It’s time for another blogging carnival! As with the previous time I wrote for one of these, it came to my attention via Scicurious (who also wrote her own post). The topic for this one looks really cool:
“So the plan is now that The Molecular Ecologist will host a “Knowing What I Know Now” carnival on Monday, December 10, and if you’re working in science at any career stage, you’re invited! All you need to do is write up a few things you wish you’d known in your previous career stage that would’ve helped you prepare for your current career stage. (i.e., grad students, write about undergrad; postdocs, about grad school; and so on.)”
So, as a PhD student in the UK, here’s my contribution. Although it is primarily aimed at undergraduates, I’m going to try taking my own advice during my PhD…
Start thinking of your next career step early on. Although the second term of your first year as an undergrad may seem too early (it’s really not), any time before your last couple of terms beats that last-minute panic of “am I going to move back in with my parents or sell my soul to a temping agency” you get around the time of final year exams. The independence, freedom and excitement of being an undergrad can be so intense that it’s really easy to seize the day and conveniently forget about the future. Getting a good degree from a great university is all well and good but those are actually not that uncommon and getting a good job straight out of uni depends on a lot more than your transcript and diploma. Of course, there’s passion, enthusiasm and doing well in an interview situation but other stuff also helps.
The things I did that were of the most help in fluffing up my CV were the extra-curricular bits: as a psychology student, I did some volunteering with the National Autistic Society and a university-run community project which involved socialising with in-patients in a local psychiatric hospital. I also got a cool part-time job with my University’s “Widening Participation” office and got paid to talk to, do activities with and give tours to primary and secondary school kids aimed at encouraging them to consider higher education. I found out about and applied for a Wellcome Trust summer research scholarship and spent the summer before my final year helping with a research project (a big part of which involved suffering the biggest heat wave I’ve witnessed in the UK, while preparing stimuli: taking photos of carefully measured portions of food, which refused to look photo-worthy, in a tiny attic room full of equipment emitting even more heat). These things were all interesting and looked pretty cool on my CV but when it came down to job-hunting, I really wished I had done more. Those weeks of 9-hours of lectures, which seemed so awesome and liberating at the time, could really have been spent doing more than sleeping in, studying and having fun.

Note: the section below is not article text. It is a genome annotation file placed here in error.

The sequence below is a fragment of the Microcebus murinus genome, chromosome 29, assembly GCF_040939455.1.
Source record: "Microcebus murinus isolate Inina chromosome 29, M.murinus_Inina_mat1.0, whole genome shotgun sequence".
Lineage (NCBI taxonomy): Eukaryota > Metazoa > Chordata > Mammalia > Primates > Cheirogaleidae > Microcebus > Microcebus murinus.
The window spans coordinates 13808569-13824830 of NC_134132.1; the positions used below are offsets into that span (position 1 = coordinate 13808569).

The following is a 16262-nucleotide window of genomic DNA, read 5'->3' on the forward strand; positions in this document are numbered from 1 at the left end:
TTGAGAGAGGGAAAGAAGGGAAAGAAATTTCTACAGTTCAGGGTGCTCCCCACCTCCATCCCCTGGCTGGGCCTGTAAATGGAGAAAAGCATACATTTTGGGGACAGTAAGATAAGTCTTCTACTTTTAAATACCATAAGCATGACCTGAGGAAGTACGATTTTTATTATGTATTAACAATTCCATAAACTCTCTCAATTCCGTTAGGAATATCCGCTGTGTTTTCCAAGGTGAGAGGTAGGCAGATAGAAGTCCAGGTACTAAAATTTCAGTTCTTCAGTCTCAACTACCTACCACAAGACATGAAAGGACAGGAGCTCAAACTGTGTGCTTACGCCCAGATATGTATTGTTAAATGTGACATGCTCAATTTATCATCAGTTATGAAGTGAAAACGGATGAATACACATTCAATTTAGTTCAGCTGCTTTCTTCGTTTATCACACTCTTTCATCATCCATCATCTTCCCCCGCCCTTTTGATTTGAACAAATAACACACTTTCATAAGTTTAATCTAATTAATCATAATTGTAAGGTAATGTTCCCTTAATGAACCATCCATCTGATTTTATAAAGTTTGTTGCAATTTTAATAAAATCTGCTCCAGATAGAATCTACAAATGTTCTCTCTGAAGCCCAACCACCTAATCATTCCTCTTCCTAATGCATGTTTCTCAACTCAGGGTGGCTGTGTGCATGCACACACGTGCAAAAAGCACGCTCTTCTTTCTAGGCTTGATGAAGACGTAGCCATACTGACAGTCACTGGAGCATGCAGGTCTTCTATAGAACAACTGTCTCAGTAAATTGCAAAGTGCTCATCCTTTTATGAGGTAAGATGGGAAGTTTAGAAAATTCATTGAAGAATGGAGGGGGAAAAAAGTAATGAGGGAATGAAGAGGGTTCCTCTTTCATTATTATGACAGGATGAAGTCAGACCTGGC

If you see something that looks interesting and has potential to give you some good experience, go for it. Seek out exciting opportunities. My university had a job search webpage for students, with many quirky part-time posts and various opportunities. My department also had noticeboards which occasionally advertised useful things and some things (e.g. seminars and talks) got advertised before/after lectures.
The main problem I had as an undergraduate was that I was clueless as to where I saw myself in even 2 years’ time. I felt like I had used up all of my life-decision-making potential through choosing a course and a university. The most useful help I got was from talking and listening to people. I went to a very informative talk on being a clinical psychologist, which basically made me cross that career option off of my infinite-seeming virtual list. Still, a helpful thing to do. I spent some time hanging out in the University Careers Service, which was useful for things like CV-making but utterly useless for working out how to go about choosing a career and finding a specific job I was actually interested in.
One thing I didn’t do enough of, which might have been a lot more profitable, would have been to talk to more people (i.e. older students, lecturers…). I had a great personal tutor/advisor and really nice dissertation supervisor but I never really asked them what options I had. I did talk to my tutor about PhDs but I did so far too late for it to be of much use, in the end of my 3rd year, when all the funded places for the coming year had been filled months before.
In the end, I applied for any and every vaguely interesting job around for a couple of months until I “got lucky” and was offered a social work type job, which was alright to start and paid the bills. It took some crazy applying to get back into academia after. It was particularly difficult because the research assistant posts I was applying for were getting filled up with post-docs who were more qualified than me by at least a whole PhD… But I am so glad I persevered as in hindsight, I really should have been more organised and just stayed in academia in the first place.
So, my advice is: don’t get complacent. Just because your current rung on the career ladder feels secure and cosy for now, if you don’t start thinking about taking that next step ahead of time, the steps ahead might start seeming out of reach by the time your current rung starts dissipating. Having gone through the stress of desperately needing a job, any job, and then having a really stressful and dissatisfying job and not being able to move on to something better for a while, I think I’ve learned from my mistakes. I’m still in the first year of my PhD but that next step is always at the back of my mind.
P.S. If you haven’t come across it yet, do read the text of Dr Seuss’s “Oh, the Places You’ll Go!”, which you can find here. It is awesome